Nylon filters containing 2 μg of poly (A)+ RNA of a wide variety of human tissues were prehybridized at 42 °C for 3 h in 50% formamide, 5× SSPE (1× SSPE = 150 mm NaCl, 10 mmNaH2PO4, 1 mm EDTA, pH 7.4), 10× Denhardt's solution, 2% SDS, and 100 μg/ml denatured herring sperm DNA, and then hybridized with radiolabeled MMP-23 full-length cDNA for 20 h under the same conditions. Filters were washed with 0.1× SSC, 0.1% SDS for 2 h at 50 °C and exposed to autoradiography. RNA integrity and equal loading was assessed by hybridization with an actin probe.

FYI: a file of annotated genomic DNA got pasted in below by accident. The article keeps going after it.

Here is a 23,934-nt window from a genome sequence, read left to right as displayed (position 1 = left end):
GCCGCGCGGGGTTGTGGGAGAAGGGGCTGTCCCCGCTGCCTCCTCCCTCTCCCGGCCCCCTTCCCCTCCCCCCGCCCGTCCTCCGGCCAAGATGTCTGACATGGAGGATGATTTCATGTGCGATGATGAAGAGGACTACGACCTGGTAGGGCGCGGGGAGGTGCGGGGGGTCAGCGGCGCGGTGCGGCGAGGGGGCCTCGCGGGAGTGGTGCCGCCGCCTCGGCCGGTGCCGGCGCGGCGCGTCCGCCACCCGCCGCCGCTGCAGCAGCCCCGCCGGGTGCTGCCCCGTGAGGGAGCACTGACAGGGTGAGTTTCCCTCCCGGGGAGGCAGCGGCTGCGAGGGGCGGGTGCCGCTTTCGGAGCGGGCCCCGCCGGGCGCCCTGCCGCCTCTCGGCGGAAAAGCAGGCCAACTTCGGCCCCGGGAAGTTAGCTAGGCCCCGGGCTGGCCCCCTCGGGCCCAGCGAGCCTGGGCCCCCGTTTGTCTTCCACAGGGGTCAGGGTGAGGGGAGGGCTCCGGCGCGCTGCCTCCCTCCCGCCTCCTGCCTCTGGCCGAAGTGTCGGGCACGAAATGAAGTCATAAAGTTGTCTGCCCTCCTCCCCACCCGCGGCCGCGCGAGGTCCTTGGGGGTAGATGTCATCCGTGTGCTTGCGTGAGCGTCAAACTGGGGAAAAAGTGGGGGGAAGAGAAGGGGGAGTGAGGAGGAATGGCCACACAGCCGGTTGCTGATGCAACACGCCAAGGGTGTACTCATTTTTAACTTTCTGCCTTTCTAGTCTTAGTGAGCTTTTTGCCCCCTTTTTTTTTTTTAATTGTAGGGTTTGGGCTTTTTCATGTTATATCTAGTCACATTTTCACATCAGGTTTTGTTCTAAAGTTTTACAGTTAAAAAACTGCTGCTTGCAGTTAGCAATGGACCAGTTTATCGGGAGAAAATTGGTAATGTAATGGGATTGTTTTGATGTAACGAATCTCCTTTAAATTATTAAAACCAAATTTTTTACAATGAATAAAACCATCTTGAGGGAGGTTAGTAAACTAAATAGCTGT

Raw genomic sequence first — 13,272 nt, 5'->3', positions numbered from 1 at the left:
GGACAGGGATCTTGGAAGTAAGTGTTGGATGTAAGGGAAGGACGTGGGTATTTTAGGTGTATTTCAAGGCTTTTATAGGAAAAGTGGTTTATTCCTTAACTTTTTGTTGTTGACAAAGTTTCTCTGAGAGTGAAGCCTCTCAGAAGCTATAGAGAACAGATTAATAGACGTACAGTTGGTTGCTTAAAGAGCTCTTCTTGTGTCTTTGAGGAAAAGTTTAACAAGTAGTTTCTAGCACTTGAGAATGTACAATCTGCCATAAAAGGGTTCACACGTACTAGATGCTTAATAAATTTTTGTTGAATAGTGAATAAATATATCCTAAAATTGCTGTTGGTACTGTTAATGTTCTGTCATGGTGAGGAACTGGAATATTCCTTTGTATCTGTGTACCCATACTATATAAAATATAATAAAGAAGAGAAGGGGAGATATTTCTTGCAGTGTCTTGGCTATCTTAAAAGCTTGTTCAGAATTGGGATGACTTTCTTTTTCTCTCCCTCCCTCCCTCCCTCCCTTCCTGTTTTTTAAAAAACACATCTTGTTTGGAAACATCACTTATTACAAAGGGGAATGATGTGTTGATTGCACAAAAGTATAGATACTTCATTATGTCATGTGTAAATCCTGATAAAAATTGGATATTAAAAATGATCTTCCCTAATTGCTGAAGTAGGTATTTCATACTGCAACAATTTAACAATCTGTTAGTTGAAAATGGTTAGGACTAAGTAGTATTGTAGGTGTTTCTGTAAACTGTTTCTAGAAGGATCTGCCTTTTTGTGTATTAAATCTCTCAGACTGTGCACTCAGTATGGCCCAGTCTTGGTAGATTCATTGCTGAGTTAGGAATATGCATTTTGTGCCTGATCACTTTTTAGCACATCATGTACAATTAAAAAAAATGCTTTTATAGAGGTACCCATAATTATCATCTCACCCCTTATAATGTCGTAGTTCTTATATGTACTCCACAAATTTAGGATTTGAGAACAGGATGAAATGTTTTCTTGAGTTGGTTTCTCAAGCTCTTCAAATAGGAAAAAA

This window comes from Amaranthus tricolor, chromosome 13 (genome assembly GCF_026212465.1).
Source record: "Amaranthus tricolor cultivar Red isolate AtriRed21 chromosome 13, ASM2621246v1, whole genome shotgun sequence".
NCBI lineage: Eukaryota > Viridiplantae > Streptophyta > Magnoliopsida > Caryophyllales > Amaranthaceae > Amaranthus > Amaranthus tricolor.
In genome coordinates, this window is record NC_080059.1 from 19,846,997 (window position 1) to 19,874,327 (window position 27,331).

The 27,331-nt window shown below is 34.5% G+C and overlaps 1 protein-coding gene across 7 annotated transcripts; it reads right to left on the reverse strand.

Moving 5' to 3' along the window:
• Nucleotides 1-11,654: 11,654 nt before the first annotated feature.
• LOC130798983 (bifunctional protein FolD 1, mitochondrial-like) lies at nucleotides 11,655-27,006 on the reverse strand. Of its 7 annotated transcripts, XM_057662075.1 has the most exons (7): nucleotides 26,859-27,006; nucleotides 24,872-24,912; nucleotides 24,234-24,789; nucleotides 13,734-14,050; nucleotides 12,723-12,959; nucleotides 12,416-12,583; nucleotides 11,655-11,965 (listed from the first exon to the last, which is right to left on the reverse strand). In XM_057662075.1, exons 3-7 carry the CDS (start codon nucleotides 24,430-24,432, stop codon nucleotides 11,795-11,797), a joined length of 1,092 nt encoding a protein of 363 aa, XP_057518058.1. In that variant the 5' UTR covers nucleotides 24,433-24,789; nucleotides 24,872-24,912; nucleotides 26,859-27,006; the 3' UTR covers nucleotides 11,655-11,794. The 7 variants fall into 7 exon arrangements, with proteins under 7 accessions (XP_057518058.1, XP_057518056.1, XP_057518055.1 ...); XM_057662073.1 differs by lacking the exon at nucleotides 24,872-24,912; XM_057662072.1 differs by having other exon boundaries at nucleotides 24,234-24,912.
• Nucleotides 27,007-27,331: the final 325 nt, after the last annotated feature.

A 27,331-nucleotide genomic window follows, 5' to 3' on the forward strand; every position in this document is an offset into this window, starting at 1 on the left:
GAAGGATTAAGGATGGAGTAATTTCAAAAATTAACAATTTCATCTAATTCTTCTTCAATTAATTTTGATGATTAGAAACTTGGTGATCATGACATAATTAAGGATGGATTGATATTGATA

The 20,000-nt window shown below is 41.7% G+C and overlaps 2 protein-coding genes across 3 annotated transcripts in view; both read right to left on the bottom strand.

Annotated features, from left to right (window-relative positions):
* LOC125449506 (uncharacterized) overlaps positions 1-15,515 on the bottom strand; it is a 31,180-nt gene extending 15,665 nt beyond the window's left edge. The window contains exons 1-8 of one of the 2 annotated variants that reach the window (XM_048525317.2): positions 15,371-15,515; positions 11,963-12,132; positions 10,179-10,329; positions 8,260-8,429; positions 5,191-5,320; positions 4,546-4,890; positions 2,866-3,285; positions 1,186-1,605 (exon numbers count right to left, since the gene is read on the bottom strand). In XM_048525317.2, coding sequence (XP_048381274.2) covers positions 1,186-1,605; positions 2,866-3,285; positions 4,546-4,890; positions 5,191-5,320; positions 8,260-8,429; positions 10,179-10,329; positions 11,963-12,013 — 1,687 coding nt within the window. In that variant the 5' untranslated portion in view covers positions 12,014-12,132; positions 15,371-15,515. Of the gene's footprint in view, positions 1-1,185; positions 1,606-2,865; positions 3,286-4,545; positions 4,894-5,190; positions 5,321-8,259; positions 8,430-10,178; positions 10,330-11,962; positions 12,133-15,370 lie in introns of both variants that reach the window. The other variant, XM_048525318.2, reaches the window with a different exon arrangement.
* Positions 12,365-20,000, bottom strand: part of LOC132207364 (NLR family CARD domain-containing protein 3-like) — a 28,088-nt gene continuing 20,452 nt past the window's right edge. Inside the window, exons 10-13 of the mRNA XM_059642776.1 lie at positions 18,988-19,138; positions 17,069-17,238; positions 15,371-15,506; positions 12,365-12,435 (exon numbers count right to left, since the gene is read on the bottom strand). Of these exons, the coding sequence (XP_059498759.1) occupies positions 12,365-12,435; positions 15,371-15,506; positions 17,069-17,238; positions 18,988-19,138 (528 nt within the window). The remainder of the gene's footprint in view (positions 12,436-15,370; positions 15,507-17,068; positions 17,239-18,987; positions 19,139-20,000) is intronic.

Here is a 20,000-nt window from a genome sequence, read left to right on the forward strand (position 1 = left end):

Construction of Expression Vectors for MMP-23 and Expression in Escherichia coli